Medicine > Public Health

   
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Accidental Activists
Victim Movements and Government Accountability in Japan and South Korea
Celeste L. Arrington
Government wrongdoing or negligence harms people worldwide, but not all victims are equally effective at obtaining redress. In Accidental Activists, Celeste L. Arrington examines the interactive dynamics of the politics of redress to understand why not.



The African Food System and Its Interactions with Human Health and Nutrition
This book examines how public policy and research aimed at the food system and its interaction with human health and nutrition can improve the well-being of Africans and help achieve the United Nations Millennium Development Goals.



Beyond the Checklist
What Else Health Care Can Learn from Aviation Teamwork and Safety
Suzanne Gordon, Patrick Mendenhall, Bonnie Blair O'Connor
Beyond the Checklist argues that lives could be saved and patient care enhanced by adapting the relevant lessons of aviation safety and teamwork.



The Big Squeeze
A Social and Political History of the Controversial Mammogram
Dr. Handel Reynolds
This concise book chronicles the often turbulent history of screening mammography since its introduction in the early 1970s.



Black Lung
Anatomy of a Public Health Disaster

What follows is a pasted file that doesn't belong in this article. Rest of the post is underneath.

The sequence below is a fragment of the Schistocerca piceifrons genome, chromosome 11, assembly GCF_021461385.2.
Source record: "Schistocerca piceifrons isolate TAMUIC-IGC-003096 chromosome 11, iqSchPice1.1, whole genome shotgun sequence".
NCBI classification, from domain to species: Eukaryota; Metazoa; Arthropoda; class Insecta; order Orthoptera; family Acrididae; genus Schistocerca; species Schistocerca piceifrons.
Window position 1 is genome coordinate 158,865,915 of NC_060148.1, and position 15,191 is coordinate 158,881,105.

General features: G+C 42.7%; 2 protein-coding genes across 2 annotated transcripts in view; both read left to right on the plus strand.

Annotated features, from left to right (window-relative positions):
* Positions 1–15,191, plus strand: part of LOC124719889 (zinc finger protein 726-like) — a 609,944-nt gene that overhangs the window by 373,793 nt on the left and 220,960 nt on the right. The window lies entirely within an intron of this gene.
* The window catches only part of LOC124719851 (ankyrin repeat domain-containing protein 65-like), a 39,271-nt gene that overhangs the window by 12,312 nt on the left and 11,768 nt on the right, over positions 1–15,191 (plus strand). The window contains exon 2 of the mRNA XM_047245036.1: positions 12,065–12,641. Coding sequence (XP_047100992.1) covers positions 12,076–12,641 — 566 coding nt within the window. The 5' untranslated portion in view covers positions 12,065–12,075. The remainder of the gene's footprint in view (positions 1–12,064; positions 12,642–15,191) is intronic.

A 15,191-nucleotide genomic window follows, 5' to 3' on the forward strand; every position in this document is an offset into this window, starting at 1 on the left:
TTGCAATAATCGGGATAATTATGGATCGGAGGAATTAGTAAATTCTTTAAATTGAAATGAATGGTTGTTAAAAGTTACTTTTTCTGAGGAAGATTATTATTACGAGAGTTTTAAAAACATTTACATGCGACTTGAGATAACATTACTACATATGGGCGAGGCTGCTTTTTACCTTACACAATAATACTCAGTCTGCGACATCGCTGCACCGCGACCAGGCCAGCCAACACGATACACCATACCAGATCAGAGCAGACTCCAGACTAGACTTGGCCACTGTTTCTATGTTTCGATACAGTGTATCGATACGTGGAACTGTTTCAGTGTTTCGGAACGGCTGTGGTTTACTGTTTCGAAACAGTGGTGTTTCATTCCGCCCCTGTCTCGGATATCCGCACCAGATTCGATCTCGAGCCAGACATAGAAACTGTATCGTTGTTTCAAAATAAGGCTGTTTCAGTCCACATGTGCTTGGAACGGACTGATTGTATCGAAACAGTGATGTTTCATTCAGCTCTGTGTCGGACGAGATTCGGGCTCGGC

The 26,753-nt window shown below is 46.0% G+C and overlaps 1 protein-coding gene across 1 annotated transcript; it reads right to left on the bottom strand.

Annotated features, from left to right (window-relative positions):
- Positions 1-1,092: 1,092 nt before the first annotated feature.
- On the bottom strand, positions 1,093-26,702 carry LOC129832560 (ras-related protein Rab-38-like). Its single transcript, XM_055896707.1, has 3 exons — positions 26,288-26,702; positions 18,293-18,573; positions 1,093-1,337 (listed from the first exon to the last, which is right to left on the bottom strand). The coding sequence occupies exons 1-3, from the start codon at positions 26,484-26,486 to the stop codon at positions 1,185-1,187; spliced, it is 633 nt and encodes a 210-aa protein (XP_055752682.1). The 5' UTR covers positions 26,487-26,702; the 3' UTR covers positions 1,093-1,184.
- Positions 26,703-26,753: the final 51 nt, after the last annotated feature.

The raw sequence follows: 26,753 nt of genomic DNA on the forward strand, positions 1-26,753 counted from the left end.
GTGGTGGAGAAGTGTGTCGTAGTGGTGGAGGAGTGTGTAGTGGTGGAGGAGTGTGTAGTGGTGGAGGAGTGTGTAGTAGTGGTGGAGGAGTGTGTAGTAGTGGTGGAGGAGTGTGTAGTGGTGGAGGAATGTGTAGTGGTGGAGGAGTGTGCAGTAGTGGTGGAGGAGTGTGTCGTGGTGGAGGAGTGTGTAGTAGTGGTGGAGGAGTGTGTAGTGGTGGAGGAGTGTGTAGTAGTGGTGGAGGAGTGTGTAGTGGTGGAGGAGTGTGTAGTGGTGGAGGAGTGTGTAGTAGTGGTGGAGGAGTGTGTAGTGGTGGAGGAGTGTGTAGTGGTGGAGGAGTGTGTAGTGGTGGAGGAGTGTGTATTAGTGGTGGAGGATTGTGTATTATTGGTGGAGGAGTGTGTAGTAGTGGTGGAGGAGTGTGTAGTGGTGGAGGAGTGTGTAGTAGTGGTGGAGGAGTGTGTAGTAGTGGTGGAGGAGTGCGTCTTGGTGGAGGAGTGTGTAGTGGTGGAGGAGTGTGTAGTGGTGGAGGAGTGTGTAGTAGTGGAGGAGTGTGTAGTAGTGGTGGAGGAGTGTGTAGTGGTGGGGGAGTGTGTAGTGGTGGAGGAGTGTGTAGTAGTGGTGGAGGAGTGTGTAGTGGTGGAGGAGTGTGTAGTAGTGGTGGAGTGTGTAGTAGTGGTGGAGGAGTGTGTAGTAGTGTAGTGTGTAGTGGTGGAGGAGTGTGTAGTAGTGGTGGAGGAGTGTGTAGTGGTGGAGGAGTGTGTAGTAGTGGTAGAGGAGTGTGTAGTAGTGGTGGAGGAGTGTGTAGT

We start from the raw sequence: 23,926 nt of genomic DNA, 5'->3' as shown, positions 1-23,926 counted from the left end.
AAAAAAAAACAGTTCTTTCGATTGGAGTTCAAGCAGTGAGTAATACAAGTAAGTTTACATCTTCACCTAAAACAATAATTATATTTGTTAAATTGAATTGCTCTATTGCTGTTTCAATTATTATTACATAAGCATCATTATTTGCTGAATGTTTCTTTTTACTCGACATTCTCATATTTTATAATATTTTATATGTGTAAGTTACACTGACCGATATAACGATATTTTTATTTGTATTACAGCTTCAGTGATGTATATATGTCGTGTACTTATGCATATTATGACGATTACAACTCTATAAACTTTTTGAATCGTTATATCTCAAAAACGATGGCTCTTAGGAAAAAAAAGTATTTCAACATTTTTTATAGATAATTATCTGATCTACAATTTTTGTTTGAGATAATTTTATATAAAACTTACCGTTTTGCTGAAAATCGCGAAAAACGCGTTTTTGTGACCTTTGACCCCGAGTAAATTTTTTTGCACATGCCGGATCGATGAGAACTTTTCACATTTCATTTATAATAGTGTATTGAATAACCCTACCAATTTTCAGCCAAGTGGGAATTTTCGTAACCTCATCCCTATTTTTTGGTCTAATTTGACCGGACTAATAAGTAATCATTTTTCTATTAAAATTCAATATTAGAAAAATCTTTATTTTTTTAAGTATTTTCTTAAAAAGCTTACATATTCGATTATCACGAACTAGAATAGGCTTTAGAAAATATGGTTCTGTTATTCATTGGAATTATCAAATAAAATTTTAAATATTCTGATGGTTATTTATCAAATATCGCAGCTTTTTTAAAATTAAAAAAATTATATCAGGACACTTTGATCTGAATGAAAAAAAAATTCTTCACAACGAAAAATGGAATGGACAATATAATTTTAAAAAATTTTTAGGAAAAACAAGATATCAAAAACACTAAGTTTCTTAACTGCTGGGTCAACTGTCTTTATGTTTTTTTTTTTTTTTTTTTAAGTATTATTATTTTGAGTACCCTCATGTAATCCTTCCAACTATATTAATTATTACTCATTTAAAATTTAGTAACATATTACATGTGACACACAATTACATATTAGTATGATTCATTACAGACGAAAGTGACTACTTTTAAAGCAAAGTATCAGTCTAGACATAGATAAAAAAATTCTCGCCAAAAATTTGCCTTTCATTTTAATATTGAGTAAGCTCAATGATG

Alan Derickson
In the definitive history of a twentieth-century public health disaster, Alan Derickson recounts how, for decades, the combined failure of government, medicine, and industry to halt the spread of black lung disease—and even to acknowledge its existence—resulted in a national tragedy, the effects of which are still being felt.



Cancer Crossings
A Brother, His Doctors, and the Quest for a Cure to Childhood Leukemia
Tim Wendel
When Eric Wendel was diagnosed with acute lymphoblastic leukemia in 1966, the survival rate was 10 percent. Today, it is 90 percent. Even as politicians call for a "Cancer Moonshot," this accomplishment remains a pinnacle in cancer research.The author’s daughter, then a medical student at Georgetown Medical School, told her father about this...



The Caring Self
The Work Experiences of Home Care Aides
Clare L. Stacey
Stacey draws on observations of and interviews with aides working in Ohio and California to explore the physical and emotional labor associated with the care of others.



Cleaning Up
How Hospital Outsourcing Is Hurting Workers and Endangering Patients
Dan Zuberi
Dan Zuberi looks at the consequences of outsourcing hospital cleaning and food preparation from two perspectives: its impact on patient safety and its role in increasing socioeconomic inequality.



Deadly River
Cholera and Cover-Up in Post-Earthquake Haiti
Ralph R. Frerichs
In Deadly River, Ralph R. Frerichs tells the story of the Haitian cholera epidemic, of a French disease detective determined to trace its origins so that he could help contain the spread and possibly eliminate the disease, and the political intrigue that has made that effort so difficult.



A Disability of the Soul
An Ethnography of Schizophrenia and Mental Illness in Contemporary Japan
Karen Nakamura
A sensitive and multidimensional portrait of what it means to live with mental illness in contemporary Japan.



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